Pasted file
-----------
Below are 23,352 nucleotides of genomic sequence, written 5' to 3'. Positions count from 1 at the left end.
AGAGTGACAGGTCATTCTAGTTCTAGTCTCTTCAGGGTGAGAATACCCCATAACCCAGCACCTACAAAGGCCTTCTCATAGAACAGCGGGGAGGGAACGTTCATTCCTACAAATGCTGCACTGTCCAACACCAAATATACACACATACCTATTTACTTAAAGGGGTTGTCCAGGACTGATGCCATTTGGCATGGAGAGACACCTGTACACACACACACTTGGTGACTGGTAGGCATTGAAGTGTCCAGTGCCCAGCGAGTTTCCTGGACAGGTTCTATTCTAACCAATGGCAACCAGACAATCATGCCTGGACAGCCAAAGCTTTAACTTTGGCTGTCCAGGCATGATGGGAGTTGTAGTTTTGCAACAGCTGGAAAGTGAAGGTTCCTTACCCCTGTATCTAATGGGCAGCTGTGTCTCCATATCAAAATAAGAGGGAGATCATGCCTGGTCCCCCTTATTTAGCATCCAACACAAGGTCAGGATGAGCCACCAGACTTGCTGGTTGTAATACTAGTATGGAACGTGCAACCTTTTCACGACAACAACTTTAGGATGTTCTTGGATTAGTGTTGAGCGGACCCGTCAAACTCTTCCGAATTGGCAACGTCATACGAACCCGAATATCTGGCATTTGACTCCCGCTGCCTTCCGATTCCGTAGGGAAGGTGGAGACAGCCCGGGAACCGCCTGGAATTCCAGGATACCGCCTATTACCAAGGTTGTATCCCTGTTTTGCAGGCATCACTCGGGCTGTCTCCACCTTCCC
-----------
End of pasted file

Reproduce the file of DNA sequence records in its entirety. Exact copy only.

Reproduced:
Below are 23,352 nucleotides of genomic sequence, written 5' to 3'. Positions count from 1 at the left end.
AGAGTGACAGGTCATTCTAGTTCTAGTCTCTTCAGGGTGAGAATACCCCATAACCCAGCACCTACAAAGGCCTTCTCATAGAACAGCGGGGAGGGAACGTTCATTCCTACAAATGCTGCACTGTCCAACACCAAATATACACACATACCTATTTACTTAAAGGGGTTGTCCAGGACTGATGCCATTTGGCATGGAGAGACACCTGTACACACACACACTTGGTGACTGGTAGGCATTGAAGTGTCCAGTGCCCAGCGAGTTTCCTGGACAGGTTCTATTCTAACCAATGGCAACCAGACAATCATGCCTGGACAGCCAAAGCTTTAACTTTGGCTGTCCAGGCATGATGGGAGTTGTAGTTTTGCAACAGCTGGAAAGTGAAGGTTCCTTACCCCTGTATCTAATGGGCAGCTGTGTCTCCATATCAAAATAAGAGGGAGATCATGCCTGGTCCCCCTTATTTAGCATCCAACACAAGGTCAGGATGAGCCACCAGACTTGCTGGTTGTAATACTAGTATGGAACGTGCAACCTTTTCACGACAACAACTTTAGGATGTTCTTGGATTAGTGTTGAGCGGACCCGTCAAACTCTTCCGAATTGGCAACGTCATACGAACCCGAATATCTGGCATTTGACTCCCGCTGCCTTCCGATTCCGTAGGGAAGGTGGAGACAGCCCGGGAACCGCCTGGAATTCCAGGATACCGCCTATTACCAAGGTTGTATCCCTGTTTTGCAGGCATCACTCGGGCTGTCTCCACCTTCCC